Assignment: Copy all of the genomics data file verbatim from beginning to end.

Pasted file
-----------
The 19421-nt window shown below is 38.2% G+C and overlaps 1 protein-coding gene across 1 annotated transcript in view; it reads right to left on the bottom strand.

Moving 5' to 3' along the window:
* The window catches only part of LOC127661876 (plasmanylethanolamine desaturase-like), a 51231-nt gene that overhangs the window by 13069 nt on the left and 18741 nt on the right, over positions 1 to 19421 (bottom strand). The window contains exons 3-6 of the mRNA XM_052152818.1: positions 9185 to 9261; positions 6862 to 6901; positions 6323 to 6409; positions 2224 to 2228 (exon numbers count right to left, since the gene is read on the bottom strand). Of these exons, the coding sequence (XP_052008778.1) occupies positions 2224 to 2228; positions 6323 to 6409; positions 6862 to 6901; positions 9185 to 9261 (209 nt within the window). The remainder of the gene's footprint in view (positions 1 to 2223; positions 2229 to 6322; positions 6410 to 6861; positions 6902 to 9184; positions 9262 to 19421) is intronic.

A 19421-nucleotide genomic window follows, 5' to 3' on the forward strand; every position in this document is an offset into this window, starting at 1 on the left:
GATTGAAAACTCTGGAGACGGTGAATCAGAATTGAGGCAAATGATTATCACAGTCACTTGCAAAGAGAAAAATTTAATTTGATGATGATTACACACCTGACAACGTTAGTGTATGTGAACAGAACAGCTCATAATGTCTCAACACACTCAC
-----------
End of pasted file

The 19421-nt window shown below is 38.2% G+C and overlaps 1 protein-coding gene across 1 annotated transcript in view; it reads right to left on the bottom strand.

Moving 5' to 3' along the window:
* The window catches only part of LOC127661876 (plasmanylethanolamine desaturase-like), a 51231-nt gene that overhangs the window by 13069 nt on the left and 18741 nt on the right, over positions 1 to 19421 (bottom strand). The window contains exons 3-6 of the mRNA XM_052152818.1: positions 9185 to 9261; positions 6862 to 6901; positions 6323 to 6409; positions 2224 to 2228 (exon numbers count right to left, since the gene is read on the bottom strand). Of these exons, the coding sequence (XP_052008778.1) occupies positions 2224 to 2228; positions 6323 to 6409; positions 6862 to 6901; positions 9185 to 9261 (209 nt within the window). The remainder of the gene's footprint in view (positions 1 to 2223; positions 2229 to 6322; positions 6410 to 6861; positions 6902 to 9184; positions 9262 to 19421) is intronic.

A 19421-nucleotide genomic window follows, 5' to 3' on the forward strand; every position in this document is an offset into this window, starting at 1 on the left:
GATTGAAAACTCTGGAGACGGTGAATCAGAATTGAGGCAAATGATTATCACAGTCACTTGCAAAGAGAAAAATTTAATTTGATGATGATTACACACCTGACAACGTTAGTGTATGTGAACAGAACAGCTCATAATGTCTCAACACACTCAC